This One Time, 67

This one time, after cleaning out the recently vacated jellyfish tank, I was faced with the realization of the sheer number of pet deaths I had fostered while the little things were in my care. Things tended, for the most part, to have a decent run compared to their normal span of years. I had a cat make it to fifteen or so, and a couple of dogs that were several years old by the time I got them lived another decade with me as caretaker and companion. But I had kept a number of more exotic pets, exotic in a perfectly mundane sort of way, nothing I needed to have a permit for or wear special clothing to protect myself from. Brine shrimp. A number of fishtanks, both fresh an salt. An ant farm or two. Hermit crabs. A pair of salamanders. A ferret. The occasional miscellaneous rodent handed over by family friends and neighbors when their children lost interest or showed themselves too young for the responsibility.

People mentioned my name and St. Francis in the same sentence, and maybe there was something there. A nearly equivalent patience for handling animal waste and a quick suppression of the urge to twist a little head off of its body when, from fear or mistrust or defense of territory or property or sheer mean-spiritedness, it had applied teeth or claws or beak or pincers or what have you to some portion of my anatomy to make some point or other, I assume, or soiled or broken something beyond the scope of cleansers or superglue. Sainthood isn’t a magical power. It’s an ordinary human skill cranked up to maximum and a documented impeccable track record.

Even so, I was no St. Francis. I was on good terms with animals in terms of points mentioned previously and made a point to live in harmony with the wildlife that came to visit my property, to the point of enforcing a truce between the  birds and squirrels over the contents of the feeder and handling pest control in a way that was conscientious of the health of the animals that would remain. And I never killed a bee or a spider except by accident while trying to relocate them. But that’s as far as it ever went. I couldn’t heal them with a touch or speak their languages beyond a basic understanding of their needs. And the wildlife pretty much never sought out my company in preference to their own.

And I had buried hundreds, if not thousands, of the little things — particularly if you counted ants and Sea-Monkeys as individuals. It was attention-getting.

I know a lot of animal rights advocates are against keeping pets altogether, as this extracts an animal out of its natural habitat and forces it to live in unnatural circumstances for which it was never cut out. I think that’s a weirdly ironic comment coming from a primate extracted from the savanna, placed under the unnatural stresses of modern crowded human life and denied full use of the fight-or-flight reflex (and supportive casual grooming from neighbors) until parasites and disease and thrombosis takes us all to an early grave. Also, the typical pet has a lifestyle far in excess of what nature would have handed it, and sometimes a higher lifestyle that its owners.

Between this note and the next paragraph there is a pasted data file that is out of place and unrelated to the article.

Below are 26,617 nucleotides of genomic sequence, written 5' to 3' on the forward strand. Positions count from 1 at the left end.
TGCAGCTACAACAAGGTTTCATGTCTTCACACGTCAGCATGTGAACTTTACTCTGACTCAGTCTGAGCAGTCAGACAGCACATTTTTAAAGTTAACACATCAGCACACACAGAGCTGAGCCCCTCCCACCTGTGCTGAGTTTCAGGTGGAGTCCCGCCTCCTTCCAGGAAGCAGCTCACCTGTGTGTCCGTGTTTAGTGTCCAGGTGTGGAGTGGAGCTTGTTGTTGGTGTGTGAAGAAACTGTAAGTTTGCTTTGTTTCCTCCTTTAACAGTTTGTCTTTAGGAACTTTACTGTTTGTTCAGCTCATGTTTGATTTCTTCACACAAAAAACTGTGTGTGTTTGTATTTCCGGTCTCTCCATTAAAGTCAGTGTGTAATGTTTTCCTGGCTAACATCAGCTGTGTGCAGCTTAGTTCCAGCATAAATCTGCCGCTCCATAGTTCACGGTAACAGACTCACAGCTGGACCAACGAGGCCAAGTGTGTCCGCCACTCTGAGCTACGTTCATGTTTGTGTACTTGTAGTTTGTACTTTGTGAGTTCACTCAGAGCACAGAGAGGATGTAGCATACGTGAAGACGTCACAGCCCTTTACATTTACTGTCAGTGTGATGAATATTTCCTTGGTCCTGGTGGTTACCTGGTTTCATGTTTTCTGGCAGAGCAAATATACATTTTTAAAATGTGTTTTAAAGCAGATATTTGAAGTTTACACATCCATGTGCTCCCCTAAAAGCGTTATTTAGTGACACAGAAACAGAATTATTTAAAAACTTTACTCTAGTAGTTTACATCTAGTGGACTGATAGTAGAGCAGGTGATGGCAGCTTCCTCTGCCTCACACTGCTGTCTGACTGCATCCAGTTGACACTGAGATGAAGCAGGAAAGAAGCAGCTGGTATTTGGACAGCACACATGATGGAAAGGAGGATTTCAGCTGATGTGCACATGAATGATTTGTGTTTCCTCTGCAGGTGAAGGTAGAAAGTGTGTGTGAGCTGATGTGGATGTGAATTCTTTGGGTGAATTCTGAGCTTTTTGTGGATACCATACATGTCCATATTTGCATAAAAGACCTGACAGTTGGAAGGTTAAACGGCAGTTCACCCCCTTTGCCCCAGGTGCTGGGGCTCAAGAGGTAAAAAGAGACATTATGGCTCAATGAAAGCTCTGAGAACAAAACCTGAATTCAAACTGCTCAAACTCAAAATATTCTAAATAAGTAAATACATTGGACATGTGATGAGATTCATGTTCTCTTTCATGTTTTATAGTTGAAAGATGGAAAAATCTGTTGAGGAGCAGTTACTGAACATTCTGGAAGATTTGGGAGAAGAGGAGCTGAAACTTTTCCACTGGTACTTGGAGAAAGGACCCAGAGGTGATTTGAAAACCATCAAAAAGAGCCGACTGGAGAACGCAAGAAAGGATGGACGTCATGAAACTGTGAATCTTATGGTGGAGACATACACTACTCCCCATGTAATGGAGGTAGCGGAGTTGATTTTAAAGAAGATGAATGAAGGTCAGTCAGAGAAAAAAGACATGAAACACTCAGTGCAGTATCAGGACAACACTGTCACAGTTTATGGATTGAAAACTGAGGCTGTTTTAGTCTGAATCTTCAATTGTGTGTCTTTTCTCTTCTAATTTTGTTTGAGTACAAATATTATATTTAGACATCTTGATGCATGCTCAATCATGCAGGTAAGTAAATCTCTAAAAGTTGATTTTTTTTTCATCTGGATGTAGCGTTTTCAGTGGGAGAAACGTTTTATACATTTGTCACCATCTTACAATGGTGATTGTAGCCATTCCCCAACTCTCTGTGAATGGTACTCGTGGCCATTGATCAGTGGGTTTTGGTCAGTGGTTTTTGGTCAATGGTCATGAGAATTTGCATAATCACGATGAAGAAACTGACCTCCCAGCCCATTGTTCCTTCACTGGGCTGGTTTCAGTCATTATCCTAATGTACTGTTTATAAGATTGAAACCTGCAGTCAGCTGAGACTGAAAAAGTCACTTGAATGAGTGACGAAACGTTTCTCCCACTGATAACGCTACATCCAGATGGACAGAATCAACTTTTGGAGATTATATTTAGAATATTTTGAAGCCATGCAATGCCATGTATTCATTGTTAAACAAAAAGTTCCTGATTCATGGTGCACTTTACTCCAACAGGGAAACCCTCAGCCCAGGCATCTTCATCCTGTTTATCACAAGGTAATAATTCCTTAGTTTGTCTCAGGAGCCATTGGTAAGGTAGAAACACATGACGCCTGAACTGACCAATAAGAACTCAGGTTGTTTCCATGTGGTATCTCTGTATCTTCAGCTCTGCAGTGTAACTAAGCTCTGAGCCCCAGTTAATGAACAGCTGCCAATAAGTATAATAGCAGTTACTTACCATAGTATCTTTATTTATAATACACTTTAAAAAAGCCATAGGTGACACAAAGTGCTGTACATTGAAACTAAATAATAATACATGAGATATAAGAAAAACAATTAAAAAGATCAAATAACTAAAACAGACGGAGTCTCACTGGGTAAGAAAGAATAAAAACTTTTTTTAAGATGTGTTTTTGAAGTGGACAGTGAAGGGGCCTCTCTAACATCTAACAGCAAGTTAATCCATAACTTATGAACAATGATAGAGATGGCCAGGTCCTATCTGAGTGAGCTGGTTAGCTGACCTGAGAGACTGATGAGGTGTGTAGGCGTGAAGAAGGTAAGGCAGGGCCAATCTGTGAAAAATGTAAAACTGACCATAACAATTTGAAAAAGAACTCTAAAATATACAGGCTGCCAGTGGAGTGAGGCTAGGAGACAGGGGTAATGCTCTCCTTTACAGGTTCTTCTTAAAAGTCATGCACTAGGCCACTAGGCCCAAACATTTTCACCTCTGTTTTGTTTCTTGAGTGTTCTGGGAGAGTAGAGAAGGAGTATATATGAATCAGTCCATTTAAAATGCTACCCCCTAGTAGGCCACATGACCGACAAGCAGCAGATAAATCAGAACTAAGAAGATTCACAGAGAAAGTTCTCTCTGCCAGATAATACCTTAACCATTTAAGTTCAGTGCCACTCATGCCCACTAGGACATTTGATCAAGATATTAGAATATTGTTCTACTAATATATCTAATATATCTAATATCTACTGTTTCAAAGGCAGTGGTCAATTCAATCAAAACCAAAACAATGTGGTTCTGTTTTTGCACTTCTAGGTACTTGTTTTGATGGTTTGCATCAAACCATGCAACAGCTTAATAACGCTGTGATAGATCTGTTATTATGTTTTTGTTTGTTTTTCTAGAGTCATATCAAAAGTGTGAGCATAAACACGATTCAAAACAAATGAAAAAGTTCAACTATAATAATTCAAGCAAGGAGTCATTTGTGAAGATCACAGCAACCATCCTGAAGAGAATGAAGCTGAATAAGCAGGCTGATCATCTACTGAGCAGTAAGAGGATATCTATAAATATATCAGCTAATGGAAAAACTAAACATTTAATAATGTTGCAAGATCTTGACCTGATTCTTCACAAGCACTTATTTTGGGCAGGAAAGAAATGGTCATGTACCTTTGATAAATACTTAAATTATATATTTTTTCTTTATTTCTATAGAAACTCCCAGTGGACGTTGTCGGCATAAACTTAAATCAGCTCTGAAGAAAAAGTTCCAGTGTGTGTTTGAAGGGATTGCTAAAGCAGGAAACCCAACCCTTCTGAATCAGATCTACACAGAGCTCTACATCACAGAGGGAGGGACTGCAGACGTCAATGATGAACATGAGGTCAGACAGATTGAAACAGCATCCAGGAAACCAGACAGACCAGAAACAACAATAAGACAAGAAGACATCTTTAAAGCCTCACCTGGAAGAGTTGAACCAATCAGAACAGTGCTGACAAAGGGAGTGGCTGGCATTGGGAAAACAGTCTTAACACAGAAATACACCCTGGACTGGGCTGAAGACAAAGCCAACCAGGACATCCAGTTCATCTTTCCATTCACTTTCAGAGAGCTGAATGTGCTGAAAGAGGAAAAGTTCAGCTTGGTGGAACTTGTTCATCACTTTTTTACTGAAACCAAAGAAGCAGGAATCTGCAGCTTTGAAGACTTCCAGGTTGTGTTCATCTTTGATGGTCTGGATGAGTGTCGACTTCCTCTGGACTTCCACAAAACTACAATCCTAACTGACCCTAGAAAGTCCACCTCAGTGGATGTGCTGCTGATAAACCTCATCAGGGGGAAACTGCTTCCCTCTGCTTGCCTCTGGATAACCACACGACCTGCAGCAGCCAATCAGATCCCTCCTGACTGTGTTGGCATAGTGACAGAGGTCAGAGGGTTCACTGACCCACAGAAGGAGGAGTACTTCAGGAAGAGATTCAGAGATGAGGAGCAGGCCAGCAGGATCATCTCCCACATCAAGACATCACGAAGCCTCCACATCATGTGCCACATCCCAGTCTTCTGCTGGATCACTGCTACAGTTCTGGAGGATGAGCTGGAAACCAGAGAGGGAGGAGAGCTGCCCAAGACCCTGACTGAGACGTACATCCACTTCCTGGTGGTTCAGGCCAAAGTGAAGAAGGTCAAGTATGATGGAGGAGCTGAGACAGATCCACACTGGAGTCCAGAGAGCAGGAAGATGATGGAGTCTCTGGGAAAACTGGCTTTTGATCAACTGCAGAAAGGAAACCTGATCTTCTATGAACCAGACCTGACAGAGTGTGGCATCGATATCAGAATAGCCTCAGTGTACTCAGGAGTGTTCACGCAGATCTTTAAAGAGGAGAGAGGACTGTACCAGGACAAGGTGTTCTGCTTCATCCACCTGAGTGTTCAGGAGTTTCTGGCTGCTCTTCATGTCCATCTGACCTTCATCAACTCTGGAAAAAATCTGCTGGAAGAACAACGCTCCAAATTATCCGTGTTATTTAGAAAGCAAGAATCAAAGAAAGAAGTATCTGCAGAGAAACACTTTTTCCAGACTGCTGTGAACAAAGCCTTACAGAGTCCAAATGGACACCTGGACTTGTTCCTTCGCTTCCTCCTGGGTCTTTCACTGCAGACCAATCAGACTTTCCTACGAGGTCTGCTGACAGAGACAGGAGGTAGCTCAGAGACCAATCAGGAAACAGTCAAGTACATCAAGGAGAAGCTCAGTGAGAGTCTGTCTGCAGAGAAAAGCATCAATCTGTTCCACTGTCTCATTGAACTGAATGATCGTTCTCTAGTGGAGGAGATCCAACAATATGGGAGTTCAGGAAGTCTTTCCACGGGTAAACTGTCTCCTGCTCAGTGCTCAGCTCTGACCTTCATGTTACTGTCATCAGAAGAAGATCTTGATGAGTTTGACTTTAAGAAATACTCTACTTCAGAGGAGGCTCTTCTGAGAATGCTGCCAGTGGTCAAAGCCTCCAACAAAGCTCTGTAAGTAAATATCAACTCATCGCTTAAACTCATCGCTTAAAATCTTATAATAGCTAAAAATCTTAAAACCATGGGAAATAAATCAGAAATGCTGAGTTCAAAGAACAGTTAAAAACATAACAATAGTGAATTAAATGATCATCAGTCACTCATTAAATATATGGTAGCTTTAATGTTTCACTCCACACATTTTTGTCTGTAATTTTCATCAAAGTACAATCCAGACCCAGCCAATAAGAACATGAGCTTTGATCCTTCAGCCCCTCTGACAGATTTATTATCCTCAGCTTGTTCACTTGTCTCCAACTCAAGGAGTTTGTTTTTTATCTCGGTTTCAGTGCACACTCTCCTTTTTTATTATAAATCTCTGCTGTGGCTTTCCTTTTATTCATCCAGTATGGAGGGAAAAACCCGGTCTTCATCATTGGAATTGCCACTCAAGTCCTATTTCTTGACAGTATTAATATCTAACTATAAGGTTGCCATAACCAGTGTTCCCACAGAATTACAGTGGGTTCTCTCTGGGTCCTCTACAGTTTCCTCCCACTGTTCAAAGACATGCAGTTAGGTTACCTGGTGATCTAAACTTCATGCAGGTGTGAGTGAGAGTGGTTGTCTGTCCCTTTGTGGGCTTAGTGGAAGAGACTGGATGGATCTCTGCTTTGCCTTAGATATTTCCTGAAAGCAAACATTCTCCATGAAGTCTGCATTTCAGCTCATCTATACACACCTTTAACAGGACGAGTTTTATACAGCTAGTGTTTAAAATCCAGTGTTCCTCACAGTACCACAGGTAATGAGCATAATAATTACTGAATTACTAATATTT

Sometimes I feel I still eat meat out of petty revenge. Jealousy over the lifestyle thing. And a dozen ineffectually steam-cleaned carpets.

But these are animals. Like ourselves. We can’t give them long lifespans. The best we can do is give them a fighting chance at every opportunity and a series of  moments, one more or less after another, during which they might take pleasure if circumstances do not conspire to prevent it. We learn from them. We learn more about ourselves by watching them and helping one another deal with the days. Even the ones that aren’t so cuddly.

Where the activists fail is by the assumption that humanity, with our buildings and pavements and technology and money and entertainment and all of the associated bullshit, is unnatural. We aren’t so damn special, either angels or devils, changers of rules and landscapes. The first crop of life on earth poisoned most of the rest of it off by producing huge toxic quantities of free oxygen, leaving behind nothing that couldn’t either withstand or eventually require the consumption of its wastes. A single family of beavers can flood a million acres, causing localized extinctions far in excess of the construction of a subdivision. Huge numbers of species are so adapted to humanity that they would die without our bodies, our houses, our technology, and our cities. In turn, we are so adapted to our parasites, internal or external, that we would die without them, too.

We make a worse mistake than ever by pretending we are apart from nature, either above it or beneath it or merely bystanders. We have to know where we truly stand before we can act with foresight and intelligence with respect to our place here.

And sometime that place is in the backyard, with a shovel.

We are gods to these things. I have to ask, all joking pretenses to sainthood aside, is this where God stands with respect to us?


March 8, 2011 · by xalieri · Posted in This One Time  


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